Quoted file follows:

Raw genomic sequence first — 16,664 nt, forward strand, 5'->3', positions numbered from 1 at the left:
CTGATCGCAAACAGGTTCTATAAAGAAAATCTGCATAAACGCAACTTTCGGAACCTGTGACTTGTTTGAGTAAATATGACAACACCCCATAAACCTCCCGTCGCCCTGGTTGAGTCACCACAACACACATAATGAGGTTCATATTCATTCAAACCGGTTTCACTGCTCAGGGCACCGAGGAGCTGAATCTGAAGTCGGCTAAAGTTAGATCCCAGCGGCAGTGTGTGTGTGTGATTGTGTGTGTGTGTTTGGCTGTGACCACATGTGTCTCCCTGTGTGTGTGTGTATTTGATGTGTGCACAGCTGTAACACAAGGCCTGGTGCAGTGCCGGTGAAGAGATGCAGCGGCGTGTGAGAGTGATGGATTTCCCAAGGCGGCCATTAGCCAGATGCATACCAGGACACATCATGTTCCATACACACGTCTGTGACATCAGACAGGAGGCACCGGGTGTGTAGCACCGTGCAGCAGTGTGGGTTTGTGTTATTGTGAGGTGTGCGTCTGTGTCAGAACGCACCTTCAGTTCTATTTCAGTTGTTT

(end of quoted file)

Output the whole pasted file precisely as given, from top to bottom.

Raw genomic sequence first — 16,664 nt, forward strand, 5'->3', positions numbered from 1 at the left:
CTGATCGCAAACAGGTTCTATAAAGAAAATCTGCATAAACGCAACTTTCGGAACCTGTGACTTGTTTGAGTAAATATGACAACACCCCATAAACCTCCCGTCGCCCTGGTTGAGTCACCACAACACACATAATGAGGTTCATATTCATTCAAACCGGTTTCACTGCTCAGGGCACCGAGGAGCTGAATCTGAAGTCGGCTAAAGTTAGATCCCAGCGGCAGTGTGTGTGTGTGATTGTGTGTGTGTGTTTGGCTGTGACCACATGTGTCTCCCTGTGTGTGTGTGTATTTGATGTGTGCACAGCTGTAACACAAGGCCTGGTGCAGTGCCGGTGAAGAGATGCAGCGGCGTGTGAGAGTGATGGATTTCCCAAGGCGGCCATTAGCCAGATGCATACCAGGACACATCATGTTCCATACACACGTCTGTGACATCAGACAGGAGGCACCGGGTGTGTAGCACCGTGCAGCAGTGTGGGTTTGTGTTATTGTGAGGTGTGCGTCTGTGTCAGAACGCACCTTCAGTTCTATTTCAGTTGTTT